See The World in Ultraviolet, a similar but strange view compared to what our human eyes perceive in the visible spectrum. In this Veritasium video, Derek Muller explores how the ultraviolet makes eyeglasses, flowers, human skin, arctic sea pups, and the blue sky look different than what we’re used to seeing in visible light. From the video notes:

In summary, ultraviolet light interacts differently with matter for a number of reasons:
1. Some pigments selectively absorb UV so they may appear white in the visible but dark in the UV. The pigments usually dissipate the UV energy as heat, though the breaking of bonds can also occur.
2. Fluorescent molecules absorb UV light and re-radiate that energy as visible light. This makes them look dark in the UV but glowing under black light.
3. Ultraviolet light scatters more than visible light because the wavelength is shorter and Raleigh scattering is proportional to the reciprocal of wavelength to the power of four.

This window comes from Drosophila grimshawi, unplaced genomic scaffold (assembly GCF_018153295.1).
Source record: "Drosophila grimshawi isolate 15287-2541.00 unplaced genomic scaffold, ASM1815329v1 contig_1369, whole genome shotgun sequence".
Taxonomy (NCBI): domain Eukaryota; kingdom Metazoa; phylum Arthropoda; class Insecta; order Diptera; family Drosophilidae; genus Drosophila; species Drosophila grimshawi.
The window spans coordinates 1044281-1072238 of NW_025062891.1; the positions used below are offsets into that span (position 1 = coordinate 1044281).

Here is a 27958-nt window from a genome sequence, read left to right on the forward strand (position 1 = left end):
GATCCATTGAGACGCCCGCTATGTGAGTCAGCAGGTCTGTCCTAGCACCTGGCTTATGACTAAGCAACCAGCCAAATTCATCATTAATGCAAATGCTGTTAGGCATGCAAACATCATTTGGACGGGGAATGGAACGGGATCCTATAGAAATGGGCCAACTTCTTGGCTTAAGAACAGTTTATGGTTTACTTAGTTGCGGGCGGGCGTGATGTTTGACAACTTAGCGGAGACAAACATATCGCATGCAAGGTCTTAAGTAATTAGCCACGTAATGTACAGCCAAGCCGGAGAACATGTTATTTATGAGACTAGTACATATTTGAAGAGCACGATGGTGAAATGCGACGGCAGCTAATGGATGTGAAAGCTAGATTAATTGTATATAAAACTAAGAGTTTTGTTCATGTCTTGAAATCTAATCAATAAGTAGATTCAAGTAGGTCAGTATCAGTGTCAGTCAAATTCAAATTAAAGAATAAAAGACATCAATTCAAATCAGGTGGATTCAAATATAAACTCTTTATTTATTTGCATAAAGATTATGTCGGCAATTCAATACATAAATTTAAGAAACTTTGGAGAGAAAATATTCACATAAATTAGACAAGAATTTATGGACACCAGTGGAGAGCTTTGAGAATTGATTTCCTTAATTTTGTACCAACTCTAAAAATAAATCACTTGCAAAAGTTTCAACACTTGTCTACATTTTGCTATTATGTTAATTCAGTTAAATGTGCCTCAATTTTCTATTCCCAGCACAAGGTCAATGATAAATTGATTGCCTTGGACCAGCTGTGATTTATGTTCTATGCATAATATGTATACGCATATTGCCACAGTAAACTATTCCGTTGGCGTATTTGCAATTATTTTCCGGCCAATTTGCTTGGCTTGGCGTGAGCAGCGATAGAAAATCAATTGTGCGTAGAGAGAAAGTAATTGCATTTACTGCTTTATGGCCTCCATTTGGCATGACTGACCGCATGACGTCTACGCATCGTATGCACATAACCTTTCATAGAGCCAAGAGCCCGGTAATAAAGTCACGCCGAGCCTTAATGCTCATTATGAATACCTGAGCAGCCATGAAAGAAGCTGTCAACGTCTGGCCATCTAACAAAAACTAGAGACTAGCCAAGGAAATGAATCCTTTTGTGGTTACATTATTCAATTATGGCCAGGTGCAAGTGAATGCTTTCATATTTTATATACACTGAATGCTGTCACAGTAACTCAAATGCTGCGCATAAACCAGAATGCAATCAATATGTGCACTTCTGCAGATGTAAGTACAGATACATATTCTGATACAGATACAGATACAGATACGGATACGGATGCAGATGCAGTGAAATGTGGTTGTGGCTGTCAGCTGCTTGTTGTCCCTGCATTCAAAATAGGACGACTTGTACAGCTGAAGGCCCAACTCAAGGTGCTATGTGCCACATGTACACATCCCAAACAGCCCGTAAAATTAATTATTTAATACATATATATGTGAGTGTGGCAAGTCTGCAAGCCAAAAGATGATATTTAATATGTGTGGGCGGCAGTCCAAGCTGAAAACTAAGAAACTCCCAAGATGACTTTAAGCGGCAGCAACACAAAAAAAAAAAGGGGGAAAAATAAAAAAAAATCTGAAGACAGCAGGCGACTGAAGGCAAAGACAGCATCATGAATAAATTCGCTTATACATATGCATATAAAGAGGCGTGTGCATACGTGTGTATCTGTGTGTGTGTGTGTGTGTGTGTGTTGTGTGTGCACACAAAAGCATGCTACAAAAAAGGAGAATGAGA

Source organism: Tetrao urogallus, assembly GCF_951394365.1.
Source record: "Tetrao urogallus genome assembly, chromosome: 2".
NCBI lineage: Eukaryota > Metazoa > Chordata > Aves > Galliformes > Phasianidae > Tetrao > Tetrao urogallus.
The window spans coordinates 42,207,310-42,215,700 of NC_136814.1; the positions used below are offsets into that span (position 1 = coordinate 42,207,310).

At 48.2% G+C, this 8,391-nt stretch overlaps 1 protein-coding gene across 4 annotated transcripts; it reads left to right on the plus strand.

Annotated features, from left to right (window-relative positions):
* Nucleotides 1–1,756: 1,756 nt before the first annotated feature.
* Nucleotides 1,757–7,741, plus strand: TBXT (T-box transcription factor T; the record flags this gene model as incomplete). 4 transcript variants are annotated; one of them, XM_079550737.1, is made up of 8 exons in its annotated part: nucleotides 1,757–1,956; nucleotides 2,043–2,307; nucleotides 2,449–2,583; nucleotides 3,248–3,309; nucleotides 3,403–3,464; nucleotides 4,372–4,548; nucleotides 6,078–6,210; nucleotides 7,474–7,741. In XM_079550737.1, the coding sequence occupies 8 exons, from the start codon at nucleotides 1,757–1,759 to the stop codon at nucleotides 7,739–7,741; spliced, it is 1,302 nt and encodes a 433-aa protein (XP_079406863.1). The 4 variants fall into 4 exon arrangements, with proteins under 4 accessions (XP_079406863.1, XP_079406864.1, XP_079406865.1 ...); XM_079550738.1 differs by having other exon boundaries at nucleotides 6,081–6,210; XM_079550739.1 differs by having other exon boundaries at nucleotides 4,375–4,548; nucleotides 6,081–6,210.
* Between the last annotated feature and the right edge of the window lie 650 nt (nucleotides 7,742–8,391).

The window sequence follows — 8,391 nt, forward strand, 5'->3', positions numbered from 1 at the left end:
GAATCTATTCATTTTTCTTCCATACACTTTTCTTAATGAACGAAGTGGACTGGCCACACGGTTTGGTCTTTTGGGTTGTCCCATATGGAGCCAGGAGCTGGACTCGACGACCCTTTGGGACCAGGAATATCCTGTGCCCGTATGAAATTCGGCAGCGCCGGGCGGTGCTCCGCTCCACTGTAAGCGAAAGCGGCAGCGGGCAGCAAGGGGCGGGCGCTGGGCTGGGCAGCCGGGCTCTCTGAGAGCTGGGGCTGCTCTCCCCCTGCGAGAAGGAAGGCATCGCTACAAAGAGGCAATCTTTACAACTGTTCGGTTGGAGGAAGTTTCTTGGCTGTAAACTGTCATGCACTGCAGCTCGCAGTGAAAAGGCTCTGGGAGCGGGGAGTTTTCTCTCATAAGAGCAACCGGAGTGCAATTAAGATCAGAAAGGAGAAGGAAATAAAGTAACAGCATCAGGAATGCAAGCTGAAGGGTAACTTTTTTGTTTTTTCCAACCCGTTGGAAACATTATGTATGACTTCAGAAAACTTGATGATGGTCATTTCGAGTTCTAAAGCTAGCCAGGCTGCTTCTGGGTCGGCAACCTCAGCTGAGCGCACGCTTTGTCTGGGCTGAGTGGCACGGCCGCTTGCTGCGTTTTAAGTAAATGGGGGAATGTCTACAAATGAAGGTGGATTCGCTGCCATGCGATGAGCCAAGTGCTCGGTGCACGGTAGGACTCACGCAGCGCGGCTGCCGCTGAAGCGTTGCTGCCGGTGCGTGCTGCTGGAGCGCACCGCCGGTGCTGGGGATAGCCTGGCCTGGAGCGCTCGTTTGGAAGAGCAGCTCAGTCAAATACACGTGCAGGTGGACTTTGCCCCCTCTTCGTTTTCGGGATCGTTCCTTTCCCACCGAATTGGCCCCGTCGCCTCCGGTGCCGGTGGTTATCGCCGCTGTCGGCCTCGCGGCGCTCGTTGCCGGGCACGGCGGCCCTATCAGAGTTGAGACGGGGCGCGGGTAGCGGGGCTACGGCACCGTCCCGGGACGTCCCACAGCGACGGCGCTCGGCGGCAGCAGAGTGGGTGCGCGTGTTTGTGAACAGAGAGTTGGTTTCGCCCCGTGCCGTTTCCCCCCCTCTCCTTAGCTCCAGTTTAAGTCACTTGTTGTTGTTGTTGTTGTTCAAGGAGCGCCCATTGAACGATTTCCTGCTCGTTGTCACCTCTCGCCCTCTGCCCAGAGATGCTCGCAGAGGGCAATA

Plus, ‘Physics Girl’ Dianna Cowern joins him to help demonstrate how different sunscreens absorb and reflect ultraviolet light.

Follow this video with How the Sun Sees You: Revealing human skin in ultraviolet light, Summertime Science: Sunburn, Sweat, and Wrinkly Fingers, and What Really Causes Sunburns?

Bonus: Invisible London, a near-infrared look at the British capital.

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